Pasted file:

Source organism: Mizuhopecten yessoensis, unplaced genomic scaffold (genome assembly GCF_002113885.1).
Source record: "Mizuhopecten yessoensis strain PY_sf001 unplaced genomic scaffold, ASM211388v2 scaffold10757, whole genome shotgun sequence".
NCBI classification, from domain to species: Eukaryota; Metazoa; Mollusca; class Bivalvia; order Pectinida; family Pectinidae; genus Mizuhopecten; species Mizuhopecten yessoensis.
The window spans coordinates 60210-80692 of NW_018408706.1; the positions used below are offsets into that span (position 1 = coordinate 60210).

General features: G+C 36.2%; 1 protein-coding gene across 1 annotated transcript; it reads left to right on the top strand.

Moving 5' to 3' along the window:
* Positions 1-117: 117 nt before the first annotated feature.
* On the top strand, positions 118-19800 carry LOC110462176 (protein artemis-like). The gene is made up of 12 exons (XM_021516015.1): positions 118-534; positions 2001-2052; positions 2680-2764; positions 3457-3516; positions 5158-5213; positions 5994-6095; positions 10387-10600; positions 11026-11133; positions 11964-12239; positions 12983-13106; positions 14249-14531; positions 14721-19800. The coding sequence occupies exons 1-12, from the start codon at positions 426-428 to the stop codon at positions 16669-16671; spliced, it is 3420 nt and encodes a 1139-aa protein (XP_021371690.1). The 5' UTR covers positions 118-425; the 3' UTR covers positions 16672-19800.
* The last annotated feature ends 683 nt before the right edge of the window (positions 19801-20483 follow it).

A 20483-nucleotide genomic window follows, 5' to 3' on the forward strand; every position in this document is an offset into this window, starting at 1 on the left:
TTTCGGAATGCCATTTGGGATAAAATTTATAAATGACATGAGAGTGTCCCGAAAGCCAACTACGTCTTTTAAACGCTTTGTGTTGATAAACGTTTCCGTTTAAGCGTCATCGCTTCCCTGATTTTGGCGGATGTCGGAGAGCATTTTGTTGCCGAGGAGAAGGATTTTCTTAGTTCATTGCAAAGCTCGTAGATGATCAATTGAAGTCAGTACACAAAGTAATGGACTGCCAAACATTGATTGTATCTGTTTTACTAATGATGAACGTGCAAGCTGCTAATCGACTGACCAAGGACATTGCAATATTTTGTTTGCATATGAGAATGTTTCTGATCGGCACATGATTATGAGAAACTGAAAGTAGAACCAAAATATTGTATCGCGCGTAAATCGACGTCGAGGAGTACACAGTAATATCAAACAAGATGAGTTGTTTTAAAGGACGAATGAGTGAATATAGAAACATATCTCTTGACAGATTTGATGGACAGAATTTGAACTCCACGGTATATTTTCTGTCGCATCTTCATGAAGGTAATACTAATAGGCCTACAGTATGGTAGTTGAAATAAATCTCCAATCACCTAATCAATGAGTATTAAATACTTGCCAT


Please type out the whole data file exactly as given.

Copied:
Source organism: Mizuhopecten yessoensis, unplaced genomic scaffold (genome assembly GCF_002113885.1).
Source record: "Mizuhopecten yessoensis strain PY_sf001 unplaced genomic scaffold, ASM211388v2 scaffold10757, whole genome shotgun sequence".
NCBI classification, from domain to species: Eukaryota; Metazoa; Mollusca; class Bivalvia; order Pectinida; family Pectinidae; genus Mizuhopecten; species Mizuhopecten yessoensis.
The window spans coordinates 60210-80692 of NW_018408706.1; the positions used below are offsets into that span (position 1 = coordinate 60210).

General features: G+C 36.2%; 1 protein-coding gene across 1 annotated transcript; it reads left to right on the top strand.

Moving 5' to 3' along the window:
* Positions 1-117: 117 nt before the first annotated feature.
* On the top strand, positions 118-19800 carry LOC110462176 (protein artemis-like). The gene is made up of 12 exons (XM_021516015.1): positions 118-534; positions 2001-2052; positions 2680-2764; positions 3457-3516; positions 5158-5213; positions 5994-6095; positions 10387-10600; positions 11026-11133; positions 11964-12239; positions 12983-13106; positions 14249-14531; positions 14721-19800. The coding sequence occupies exons 1-12, from the start codon at positions 426-428 to the stop codon at positions 16669-16671; spliced, it is 3420 nt and encodes a 1139-aa protein (XP_021371690.1). The 5' UTR covers positions 118-425; the 3' UTR covers positions 16672-19800.
* The last annotated feature ends 683 nt before the right edge of the window (positions 19801-20483 follow it).

A 20483-nucleotide genomic window follows, 5' to 3' on the forward strand; every position in this document is an offset into this window, starting at 1 on the left:
TTTCGGAATGCCATTTGGGATAAAATTTATAAATGACATGAGAGTGTCCCGAAAGCCAACTACGTCTTTTAAACGCTTTGTGTTGATAAACGTTTCCGTTTAAGCGTCATCGCTTCCCTGATTTTGGCGGATGTCGGAGAGCATTTTGTTGCCGAGGAGAAGGATTTTCTTAGTTCATTGCAAAGCTCGTAGATGATCAATTGAAGTCAGTACACAAAGTAATGGACTGCCAAACATTGATTGTATCTGTTTTACTAATGATGAACGTGCAAGCTGCTAATCGACTGACCAAGGACATTGCAATATTTTGTTTGCATATGAGAATGTTTCTGATCGGCACATGATTATGAGAAACTGAAAGTAGAACCAAAATATTGTATCGCGCGTAAATCGACGTCGAGGAGTACACAGTAATATCAAACAAGATGAGTTGTTTTAAAGGACGAATGAGTGAATATAGAAACATATCTCTTGACAGATTTGATGGACAGAATTTGAACTCCACGGTATATTTTCTGTCGCATCTTCATGAAGGTAATACTAATAGGCCTACAGTATGGTAGTTGAAATAAATCTCCAATCACCTAATCAATGAGTATTAAATACTTGCCAT